The introduction in the Players Handbook states that the game is designed for incredible developmental possibilities, yet is simple enough to be easily played and expanded. I would agree that the game is very flexible at least in terms of the sheer number of types of characters that can be generated but it is hardly simple or easy. Rather, this is a number intensive product, particularly in terms of character generation, and one that requires quite a bit of rules reference during play.

At first, I found the game to be rather exciting. The idea of rating characters stats both by racial base and by personal variation is interesting. This allows a great degree of personal variance within a race, and when stats are to be compared between members of two different races as in an arm-wrestling match, for instance multiplying the racial stat by the personal stat makes the difference between even the strongest goblin and the weakest giant immediately evident. And some undoubtedly will be glad to know that you can choose characters from fifty-five different races (though as GM, I prefer to keep my bugbears and trolls as monsters rather than player characters).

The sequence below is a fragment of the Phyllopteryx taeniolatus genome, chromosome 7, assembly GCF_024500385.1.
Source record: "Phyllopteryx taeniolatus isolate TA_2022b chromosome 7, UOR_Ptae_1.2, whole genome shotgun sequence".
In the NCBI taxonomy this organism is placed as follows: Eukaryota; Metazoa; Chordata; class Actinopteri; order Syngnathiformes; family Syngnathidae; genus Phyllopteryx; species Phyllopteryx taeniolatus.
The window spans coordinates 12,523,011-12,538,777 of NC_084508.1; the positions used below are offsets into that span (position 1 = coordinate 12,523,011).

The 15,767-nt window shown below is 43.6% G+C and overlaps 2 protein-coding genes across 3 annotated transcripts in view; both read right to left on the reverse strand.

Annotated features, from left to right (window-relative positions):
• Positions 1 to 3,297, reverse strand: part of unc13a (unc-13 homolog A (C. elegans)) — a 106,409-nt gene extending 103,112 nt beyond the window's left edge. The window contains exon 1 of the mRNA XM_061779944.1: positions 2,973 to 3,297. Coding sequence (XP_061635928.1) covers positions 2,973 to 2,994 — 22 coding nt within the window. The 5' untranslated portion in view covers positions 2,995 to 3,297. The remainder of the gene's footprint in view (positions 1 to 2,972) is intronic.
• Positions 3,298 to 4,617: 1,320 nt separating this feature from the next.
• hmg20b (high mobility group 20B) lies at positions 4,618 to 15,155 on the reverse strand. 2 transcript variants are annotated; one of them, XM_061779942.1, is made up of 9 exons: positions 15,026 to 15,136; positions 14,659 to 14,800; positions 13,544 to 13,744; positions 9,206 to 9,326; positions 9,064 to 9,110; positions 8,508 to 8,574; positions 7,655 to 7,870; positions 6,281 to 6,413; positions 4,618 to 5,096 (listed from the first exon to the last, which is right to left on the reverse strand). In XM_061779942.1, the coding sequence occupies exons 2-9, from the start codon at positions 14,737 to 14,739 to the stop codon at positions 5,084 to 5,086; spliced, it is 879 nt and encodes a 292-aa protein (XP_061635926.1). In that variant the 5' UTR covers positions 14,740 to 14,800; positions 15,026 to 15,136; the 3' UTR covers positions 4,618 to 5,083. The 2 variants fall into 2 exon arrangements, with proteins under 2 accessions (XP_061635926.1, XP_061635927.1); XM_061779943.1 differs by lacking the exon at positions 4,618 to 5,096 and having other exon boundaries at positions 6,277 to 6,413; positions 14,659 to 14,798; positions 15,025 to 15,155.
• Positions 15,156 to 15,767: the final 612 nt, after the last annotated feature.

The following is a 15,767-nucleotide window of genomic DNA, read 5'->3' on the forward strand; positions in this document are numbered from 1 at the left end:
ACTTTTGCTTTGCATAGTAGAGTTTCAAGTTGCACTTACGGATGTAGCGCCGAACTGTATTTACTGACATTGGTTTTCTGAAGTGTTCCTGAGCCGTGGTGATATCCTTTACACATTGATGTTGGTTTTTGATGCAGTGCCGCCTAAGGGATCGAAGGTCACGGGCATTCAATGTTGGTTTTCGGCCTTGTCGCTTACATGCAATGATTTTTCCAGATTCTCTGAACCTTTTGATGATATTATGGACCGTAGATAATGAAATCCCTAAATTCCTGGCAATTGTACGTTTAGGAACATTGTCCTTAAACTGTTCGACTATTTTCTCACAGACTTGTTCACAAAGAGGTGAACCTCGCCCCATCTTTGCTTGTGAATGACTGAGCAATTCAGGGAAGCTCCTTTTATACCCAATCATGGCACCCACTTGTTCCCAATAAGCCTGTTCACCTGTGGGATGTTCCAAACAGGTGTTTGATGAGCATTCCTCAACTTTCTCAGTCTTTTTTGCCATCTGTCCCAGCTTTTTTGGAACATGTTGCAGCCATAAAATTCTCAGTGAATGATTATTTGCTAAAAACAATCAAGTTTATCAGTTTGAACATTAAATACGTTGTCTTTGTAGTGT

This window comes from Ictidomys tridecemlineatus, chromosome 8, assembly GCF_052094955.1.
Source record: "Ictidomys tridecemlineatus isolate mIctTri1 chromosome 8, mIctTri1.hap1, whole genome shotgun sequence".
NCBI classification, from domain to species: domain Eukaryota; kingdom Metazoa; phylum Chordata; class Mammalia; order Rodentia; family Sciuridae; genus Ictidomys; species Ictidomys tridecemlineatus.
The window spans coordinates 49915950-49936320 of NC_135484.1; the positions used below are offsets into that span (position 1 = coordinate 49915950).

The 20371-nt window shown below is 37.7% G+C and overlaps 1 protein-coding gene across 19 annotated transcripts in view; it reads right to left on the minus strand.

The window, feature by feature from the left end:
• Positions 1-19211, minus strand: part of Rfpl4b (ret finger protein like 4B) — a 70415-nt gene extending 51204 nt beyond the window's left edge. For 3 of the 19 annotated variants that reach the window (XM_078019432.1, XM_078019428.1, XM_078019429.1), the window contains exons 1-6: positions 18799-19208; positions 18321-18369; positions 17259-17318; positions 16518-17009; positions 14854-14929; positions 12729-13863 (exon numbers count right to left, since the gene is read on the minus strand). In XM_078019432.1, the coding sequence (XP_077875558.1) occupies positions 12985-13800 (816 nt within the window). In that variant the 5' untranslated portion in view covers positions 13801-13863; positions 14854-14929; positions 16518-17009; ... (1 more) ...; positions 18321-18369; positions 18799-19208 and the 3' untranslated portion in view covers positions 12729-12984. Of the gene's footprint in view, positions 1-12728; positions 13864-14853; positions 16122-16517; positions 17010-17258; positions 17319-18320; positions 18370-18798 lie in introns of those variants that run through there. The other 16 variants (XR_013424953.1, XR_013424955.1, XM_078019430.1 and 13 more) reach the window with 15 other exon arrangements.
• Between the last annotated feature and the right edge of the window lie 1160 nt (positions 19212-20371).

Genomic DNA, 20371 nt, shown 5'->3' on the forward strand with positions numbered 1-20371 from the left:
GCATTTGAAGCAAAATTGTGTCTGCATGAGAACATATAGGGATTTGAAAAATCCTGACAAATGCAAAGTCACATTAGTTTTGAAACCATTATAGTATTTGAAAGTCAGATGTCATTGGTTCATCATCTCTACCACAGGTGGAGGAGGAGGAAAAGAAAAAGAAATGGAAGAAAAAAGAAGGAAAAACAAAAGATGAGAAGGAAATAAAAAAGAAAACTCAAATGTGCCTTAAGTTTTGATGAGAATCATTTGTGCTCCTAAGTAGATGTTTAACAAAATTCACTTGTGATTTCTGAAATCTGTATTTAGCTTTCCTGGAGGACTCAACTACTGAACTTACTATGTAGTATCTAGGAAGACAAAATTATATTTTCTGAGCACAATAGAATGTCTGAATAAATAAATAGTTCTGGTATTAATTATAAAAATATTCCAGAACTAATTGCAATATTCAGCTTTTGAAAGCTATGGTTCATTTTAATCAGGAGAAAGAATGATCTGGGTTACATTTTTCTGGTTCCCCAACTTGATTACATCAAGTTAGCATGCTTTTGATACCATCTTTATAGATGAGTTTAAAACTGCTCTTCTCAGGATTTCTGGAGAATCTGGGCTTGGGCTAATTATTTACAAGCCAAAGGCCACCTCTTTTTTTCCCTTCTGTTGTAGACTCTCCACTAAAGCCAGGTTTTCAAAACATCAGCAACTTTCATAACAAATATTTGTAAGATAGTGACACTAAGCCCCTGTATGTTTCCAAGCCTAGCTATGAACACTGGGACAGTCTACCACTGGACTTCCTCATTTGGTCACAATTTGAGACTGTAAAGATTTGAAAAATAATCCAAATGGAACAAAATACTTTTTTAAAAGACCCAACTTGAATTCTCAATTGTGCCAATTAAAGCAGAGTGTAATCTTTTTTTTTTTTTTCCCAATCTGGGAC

The general approach to magic is also exciting, with designers of spell-casters deciding what realms ”their characters casting powers come from such things as a deity, spoken phrases, gestures, special instruments, symbols, components, and the like. In other words, you decide whether your character speaks and gestures to cast a spell, or holds an object while invoking a deity, or gestures with an DRAGON 27 object, to name just a few of the many possibilities. Furthermore, you even choose among options to determine how wieldly or unwieldy the method is, how fast it regenerates energy, how much energy it yields, and what effect it has on casting time and chance of success. Then you decide what circles of magic to specialize in, which determines what spells are available to your character. Note that this all means that while two players might end up with the same spell for their characters, the dramatic effects of casting that spell are quite different nice storytelling element. In terms of flexibility, spells can be modified as they’re thrown, to speed one up at the cost of accuracy, for example, and characters can spend experience on the spot for emergency power points.